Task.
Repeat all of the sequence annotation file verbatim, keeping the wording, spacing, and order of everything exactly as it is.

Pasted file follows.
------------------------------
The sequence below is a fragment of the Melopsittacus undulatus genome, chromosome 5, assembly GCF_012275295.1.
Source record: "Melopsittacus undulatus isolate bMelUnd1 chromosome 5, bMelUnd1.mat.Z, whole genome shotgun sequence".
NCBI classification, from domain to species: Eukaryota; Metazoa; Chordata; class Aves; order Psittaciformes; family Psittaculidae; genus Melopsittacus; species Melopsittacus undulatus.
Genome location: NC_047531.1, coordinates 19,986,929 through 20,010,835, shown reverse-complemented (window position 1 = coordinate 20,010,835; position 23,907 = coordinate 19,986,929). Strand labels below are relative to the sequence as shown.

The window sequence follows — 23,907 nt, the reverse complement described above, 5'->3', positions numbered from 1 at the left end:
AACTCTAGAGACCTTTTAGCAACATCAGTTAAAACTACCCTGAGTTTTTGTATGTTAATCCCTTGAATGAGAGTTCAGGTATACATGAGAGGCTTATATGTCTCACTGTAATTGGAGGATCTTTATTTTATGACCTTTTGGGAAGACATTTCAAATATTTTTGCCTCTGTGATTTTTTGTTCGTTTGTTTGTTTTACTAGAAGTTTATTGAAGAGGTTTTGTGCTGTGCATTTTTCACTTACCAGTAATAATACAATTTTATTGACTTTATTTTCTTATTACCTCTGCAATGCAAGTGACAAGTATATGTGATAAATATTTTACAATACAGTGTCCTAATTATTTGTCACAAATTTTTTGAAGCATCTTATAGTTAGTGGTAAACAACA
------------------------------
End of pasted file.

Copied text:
The sequence below is a fragment of the Melopsittacus undulatus genome, chromosome 5, assembly GCF_012275295.1.
Source record: "Melopsittacus undulatus isolate bMelUnd1 chromosome 5, bMelUnd1.mat.Z, whole genome shotgun sequence".
NCBI classification, from domain to species: Eukaryota; Metazoa; Chordata; class Aves; order Psittaciformes; family Psittaculidae; genus Melopsittacus; species Melopsittacus undulatus.
Genome location: NC_047531.1, coordinates 19,986,929 through 20,010,835, shown reverse-complemented (window position 1 = coordinate 20,010,835; position 23,907 = coordinate 19,986,929). Strand labels below are relative to the sequence as shown.

The window sequence follows — 23,907 nt, the reverse complement described above, 5'->3', positions numbered from 1 at the left end:
AACTCTAGAGACCTTTTAGCAACATCAGTTAAAACTACCCTGAGTTTTTGTATGTTAATCCCTTGAATGAGAGTTCAGGTATACATGAGAGGCTTATATGTCTCACTGTAATTGGAGGATCTTTATTTTATGACCTTTTGGGAAGACATTTCAAATATTTTTGCCTCTGTGATTTTTTGTTCGTTTGTTTGTTTTACTAGAAGTTTATTGAAGAGGTTTTGTGCTGTGCATTTTTCACTTACCAGTAATAATACAATTTTATTGACTTTATTTTCTTATTACCTCTGCAATGCAAGTGACAAGTATATGTGATAAATATTTTACAATACAGTGTCCTAATTATTTGTCACAAATTTTTTGAAGCATCTTATAGTTAGTGGTAAACAACA